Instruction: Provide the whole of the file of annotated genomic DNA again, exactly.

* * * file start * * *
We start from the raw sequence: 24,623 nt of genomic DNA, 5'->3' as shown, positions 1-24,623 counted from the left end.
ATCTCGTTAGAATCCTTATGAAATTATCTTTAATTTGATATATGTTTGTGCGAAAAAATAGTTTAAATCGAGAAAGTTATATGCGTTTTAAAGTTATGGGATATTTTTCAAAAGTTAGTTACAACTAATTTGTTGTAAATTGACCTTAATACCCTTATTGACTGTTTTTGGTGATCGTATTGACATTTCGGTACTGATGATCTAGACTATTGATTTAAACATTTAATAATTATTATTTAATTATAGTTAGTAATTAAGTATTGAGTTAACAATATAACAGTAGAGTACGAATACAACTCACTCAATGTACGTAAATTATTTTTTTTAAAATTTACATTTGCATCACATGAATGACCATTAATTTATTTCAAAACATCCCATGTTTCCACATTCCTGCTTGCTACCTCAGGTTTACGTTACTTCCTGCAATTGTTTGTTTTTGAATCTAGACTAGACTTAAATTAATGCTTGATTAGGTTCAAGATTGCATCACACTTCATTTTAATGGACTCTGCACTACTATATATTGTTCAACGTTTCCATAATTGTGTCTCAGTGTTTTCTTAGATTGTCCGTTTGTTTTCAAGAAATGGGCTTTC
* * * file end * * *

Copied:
We start from the raw sequence: 24,623 nt of genomic DNA, 5'->3' as shown, positions 1-24,623 counted from the left end.
ATCTCGTTAGAATCCTTATGAAATTATCTTTAATTTGATATATGTTTGTGCGAAAAAATAGTTTAAATCGAGAAAGTTATATGCGTTTTAAAGTTATGGGATATTTTTCAAAAGTTAGTTACAACTAATTTGTTGTAAATTGACCTTAATACCCTTATTGACTGTTTTTGGTGATCGTATTGACATTTCGGTACTGATGATCTAGACTATTGATTTAAACATTTAATAATTATTATTTAATTATAGTTAGTAATTAAGTATTGAGTTAACAATATAACAGTAGAGTACGAATACAACTCACTCAATGTACGTAAATTATTTTTTTTAAAATTTACATTTGCATCACATGAATGACCATTAATTTATTTCAAAACATCCCATGTTTCCACATTCCTGCTTGCTACCTCAGGTTTACGTTACTTCCTGCAATTGTTTGTTTTTGAATCTAGACTAGACTTAAATTAATGCTTGATTAGGTTCAAGATTGCATCACACTTCATTTTAATGGACTCTGCACTACTATATATTGTTCAACGTTTCCATAATTGTGTCTCAGTGTTTTCTTAGATTGTCCGTTTGTTTTCAAGAAATGGGCTTTC